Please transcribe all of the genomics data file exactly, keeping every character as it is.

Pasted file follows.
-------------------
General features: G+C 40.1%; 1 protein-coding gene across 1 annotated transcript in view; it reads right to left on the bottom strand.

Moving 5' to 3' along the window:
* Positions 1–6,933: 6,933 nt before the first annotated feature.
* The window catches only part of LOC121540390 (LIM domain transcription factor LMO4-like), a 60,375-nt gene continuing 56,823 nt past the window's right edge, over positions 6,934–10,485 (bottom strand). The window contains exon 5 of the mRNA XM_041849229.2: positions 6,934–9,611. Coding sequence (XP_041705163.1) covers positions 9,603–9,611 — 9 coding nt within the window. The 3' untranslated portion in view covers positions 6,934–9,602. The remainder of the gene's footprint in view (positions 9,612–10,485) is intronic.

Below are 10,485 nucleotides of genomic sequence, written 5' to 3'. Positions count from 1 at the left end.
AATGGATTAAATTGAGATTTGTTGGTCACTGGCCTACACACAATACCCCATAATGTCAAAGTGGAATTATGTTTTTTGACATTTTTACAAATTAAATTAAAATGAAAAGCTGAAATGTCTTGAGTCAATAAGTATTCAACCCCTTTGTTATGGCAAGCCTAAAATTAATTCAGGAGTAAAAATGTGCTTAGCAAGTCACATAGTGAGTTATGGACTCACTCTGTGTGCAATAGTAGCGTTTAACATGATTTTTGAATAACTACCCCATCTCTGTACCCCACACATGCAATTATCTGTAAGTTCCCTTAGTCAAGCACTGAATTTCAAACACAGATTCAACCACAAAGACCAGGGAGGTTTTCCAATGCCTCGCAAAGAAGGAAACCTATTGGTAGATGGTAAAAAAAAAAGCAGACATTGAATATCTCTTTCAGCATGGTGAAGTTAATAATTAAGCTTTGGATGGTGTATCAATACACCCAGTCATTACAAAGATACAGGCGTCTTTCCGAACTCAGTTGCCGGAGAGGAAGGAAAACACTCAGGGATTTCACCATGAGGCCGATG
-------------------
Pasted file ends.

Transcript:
General features: G+C 40.1%; 1 protein-coding gene across 1 annotated transcript in view; it reads right to left on the bottom strand.

Moving 5' to 3' along the window:
* Positions 1–6,933: 6,933 nt before the first annotated feature.
* The window catches only part of LOC121540390 (LIM domain transcription factor LMO4-like), a 60,375-nt gene continuing 56,823 nt past the window's right edge, over positions 6,934–10,485 (bottom strand). The window contains exon 5 of the mRNA XM_041849229.2: positions 6,934–9,611. Coding sequence (XP_041705163.1) covers positions 9,603–9,611 — 9 coding nt within the window. The 3' untranslated portion in view covers positions 6,934–9,602. The remainder of the gene's footprint in view (positions 9,612–10,485) is intronic.

Below are 10,485 nucleotides of genomic sequence, written 5' to 3'. Positions count from 1 at the left end.
AATGGATTAAATTGAGATTTGTTGGTCACTGGCCTACACACAATACCCCATAATGTCAAAGTGGAATTATGTTTTTTGACATTTTTACAAATTAAATTAAAATGAAAAGCTGAAATGTCTTGAGTCAATAAGTATTCAACCCCTTTGTTATGGCAAGCCTAAAATTAATTCAGGAGTAAAAATGTGCTTAGCAAGTCACATAGTGAGTTATGGACTCACTCTGTGTGCAATAGTAGCGTTTAACATGATTTTTGAATAACTACCCCATCTCTGTACCCCACACATGCAATTATCTGTAAGTTCCCTTAGTCAAGCACTGAATTTCAAACACAGATTCAACCACAAAGACCAGGGAGGTTTTCCAATGCCTCGCAAAGAAGGAAACCTATTGGTAGATGGTAAAAAAAAAAGCAGACATTGAATATCTCTTTCAGCATGGTGAAGTTAATAATTAAGCTTTGGATGGTGTATCAATACACCCAGTCATTACAAAGATACAGGCGTCTTTCCGAACTCAGTTGCCGGAGAGGAAGGAAAACACTCAGGGATTTCACCATGAGGCCGATG